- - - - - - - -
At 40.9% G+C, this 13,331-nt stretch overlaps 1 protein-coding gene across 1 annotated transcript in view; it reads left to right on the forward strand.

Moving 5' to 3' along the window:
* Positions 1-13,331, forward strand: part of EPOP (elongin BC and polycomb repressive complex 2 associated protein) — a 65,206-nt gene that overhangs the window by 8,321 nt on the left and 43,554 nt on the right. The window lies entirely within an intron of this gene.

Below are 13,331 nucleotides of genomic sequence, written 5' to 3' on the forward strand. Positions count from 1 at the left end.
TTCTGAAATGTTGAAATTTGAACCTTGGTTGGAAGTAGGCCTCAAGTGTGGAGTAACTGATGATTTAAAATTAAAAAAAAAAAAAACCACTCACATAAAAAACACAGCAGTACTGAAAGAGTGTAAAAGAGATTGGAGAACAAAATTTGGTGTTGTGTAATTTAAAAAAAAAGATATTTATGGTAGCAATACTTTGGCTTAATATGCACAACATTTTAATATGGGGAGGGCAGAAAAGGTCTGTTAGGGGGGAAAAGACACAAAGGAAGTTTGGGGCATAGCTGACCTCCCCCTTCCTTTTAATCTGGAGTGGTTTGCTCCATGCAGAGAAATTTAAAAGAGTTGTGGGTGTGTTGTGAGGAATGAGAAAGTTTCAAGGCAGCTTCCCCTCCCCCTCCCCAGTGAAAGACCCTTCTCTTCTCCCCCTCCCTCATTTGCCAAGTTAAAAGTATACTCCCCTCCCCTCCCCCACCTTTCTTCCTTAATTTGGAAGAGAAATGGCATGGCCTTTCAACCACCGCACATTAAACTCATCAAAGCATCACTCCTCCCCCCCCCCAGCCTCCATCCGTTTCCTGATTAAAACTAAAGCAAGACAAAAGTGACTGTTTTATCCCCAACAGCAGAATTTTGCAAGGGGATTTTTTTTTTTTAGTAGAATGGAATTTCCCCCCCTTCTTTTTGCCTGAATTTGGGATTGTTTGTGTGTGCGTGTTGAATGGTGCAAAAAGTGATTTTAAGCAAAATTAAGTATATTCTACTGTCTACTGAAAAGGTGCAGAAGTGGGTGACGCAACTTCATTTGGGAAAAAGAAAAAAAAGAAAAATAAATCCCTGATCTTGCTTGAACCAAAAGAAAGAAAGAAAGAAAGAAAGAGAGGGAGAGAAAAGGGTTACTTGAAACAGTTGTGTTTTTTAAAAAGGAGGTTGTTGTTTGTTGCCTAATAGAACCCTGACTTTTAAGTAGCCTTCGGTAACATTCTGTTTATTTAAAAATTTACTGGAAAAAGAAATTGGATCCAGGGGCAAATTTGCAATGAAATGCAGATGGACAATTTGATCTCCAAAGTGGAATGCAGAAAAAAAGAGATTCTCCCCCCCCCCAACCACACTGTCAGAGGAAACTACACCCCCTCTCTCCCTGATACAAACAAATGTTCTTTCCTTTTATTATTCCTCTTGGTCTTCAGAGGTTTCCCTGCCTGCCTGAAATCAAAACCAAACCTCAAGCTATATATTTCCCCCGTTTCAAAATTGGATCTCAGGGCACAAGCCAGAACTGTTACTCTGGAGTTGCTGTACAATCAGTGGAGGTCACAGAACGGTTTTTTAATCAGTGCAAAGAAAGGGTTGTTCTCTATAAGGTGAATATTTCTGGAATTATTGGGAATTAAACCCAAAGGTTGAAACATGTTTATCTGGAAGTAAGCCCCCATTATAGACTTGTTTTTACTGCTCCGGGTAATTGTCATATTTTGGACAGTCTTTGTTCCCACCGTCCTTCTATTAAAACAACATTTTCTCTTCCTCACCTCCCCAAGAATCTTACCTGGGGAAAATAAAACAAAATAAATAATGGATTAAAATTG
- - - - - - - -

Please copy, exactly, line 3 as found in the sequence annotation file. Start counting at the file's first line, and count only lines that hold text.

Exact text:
* Positions 1-13,331, forward strand: part of EPOP (elongin BC and polycomb repressive complex 2 associated protein) — a 65,206-nt gene that overhangs the window by 8,321 nt on the left and 43,554 nt on the right. The window lies entirely within an intron of this gene.